I don’t answer the phone. I get the feeling whenever I do that there will be someone on the other end.
In many PBXs it is common to have a menuing system in place to answer incoming calls automatically, and allow callers to direct themselves to various extensions and resources in the system through menu choices. This is known in the telecom industry as an automated attendant (AA). An auto attendant normally provides the following features:
Transfer to extension
Transfer to voicemail
Transfer to a queue
Play message (e.g., “our address is…”)
Connect to a submenu (e.g., “for a listing of our departments...”)
Connect to reception
For anything else—especially if there is external integration required, such as a database lookup—an Interactive Voice Response (IVR) would normally be needed.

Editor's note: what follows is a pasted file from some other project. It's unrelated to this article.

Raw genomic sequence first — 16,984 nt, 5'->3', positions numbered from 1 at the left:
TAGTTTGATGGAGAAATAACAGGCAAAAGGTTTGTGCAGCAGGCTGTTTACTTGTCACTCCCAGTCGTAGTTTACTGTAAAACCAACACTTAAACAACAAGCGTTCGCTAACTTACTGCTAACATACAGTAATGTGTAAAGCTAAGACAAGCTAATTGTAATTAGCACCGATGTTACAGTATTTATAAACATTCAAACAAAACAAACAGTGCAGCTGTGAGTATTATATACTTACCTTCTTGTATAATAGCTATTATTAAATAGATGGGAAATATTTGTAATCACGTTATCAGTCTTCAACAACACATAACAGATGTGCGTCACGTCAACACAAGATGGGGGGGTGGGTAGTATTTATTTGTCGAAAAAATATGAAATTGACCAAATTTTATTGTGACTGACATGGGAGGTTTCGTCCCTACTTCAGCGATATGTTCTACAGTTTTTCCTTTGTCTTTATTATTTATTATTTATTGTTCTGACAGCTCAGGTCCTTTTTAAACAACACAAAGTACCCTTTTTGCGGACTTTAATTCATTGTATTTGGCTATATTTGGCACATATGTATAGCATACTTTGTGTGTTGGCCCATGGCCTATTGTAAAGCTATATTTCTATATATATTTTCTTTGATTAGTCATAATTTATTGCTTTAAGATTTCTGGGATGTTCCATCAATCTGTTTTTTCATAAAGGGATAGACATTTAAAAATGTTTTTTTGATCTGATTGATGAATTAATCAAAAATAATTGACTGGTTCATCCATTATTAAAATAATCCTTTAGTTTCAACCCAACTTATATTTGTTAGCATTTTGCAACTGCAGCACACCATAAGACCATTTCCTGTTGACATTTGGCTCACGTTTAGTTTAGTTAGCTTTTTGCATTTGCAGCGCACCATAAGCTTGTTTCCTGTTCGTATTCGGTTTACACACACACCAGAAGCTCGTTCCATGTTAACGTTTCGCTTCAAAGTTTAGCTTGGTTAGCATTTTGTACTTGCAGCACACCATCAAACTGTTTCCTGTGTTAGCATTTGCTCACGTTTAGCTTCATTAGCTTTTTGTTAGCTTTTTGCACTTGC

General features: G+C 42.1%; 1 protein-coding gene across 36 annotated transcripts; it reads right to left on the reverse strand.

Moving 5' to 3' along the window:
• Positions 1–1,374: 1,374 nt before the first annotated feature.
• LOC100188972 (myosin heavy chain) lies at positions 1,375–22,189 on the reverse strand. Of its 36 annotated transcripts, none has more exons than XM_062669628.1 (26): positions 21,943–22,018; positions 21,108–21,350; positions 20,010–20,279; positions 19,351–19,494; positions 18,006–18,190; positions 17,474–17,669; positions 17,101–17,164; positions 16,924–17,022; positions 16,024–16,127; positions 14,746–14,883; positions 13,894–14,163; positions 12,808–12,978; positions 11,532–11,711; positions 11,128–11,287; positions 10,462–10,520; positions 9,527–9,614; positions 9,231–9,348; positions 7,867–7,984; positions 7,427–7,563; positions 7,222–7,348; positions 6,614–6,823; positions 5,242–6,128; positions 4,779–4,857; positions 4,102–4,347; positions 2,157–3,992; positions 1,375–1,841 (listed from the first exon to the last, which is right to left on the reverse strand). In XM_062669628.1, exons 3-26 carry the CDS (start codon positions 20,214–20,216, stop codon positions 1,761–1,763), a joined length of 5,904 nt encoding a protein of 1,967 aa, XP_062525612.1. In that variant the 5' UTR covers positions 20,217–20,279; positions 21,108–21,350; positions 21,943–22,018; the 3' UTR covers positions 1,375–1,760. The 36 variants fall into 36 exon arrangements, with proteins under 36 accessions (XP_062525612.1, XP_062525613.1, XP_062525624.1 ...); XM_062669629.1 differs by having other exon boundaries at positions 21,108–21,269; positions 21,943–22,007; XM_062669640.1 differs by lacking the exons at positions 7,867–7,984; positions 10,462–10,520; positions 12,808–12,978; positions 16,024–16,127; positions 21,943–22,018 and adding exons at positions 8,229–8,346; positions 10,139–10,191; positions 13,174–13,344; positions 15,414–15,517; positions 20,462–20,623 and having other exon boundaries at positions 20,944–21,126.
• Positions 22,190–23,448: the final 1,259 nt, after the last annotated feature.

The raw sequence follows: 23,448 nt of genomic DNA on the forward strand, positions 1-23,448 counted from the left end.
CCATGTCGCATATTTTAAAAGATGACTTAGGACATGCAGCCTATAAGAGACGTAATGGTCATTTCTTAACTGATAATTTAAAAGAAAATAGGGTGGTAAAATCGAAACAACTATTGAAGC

In the open source telecom community, you will often hear the term IVR used to describe an automated attendant. However, in the telecom industry, an IVR is distinct from an auto attendant. For this reason, when you are talking to somebody about any sort of telecom menu, you should ensure that you are talking about the same thing. To a telecom professional, the term IVR implies a relatively complex and involved development effort (and subsequent costs), whereas an automated attendant is a simple and inexpensive thing that is common to most PBXs.
In this chapter, we talk about building an automated attendant. In Chapter 17 ...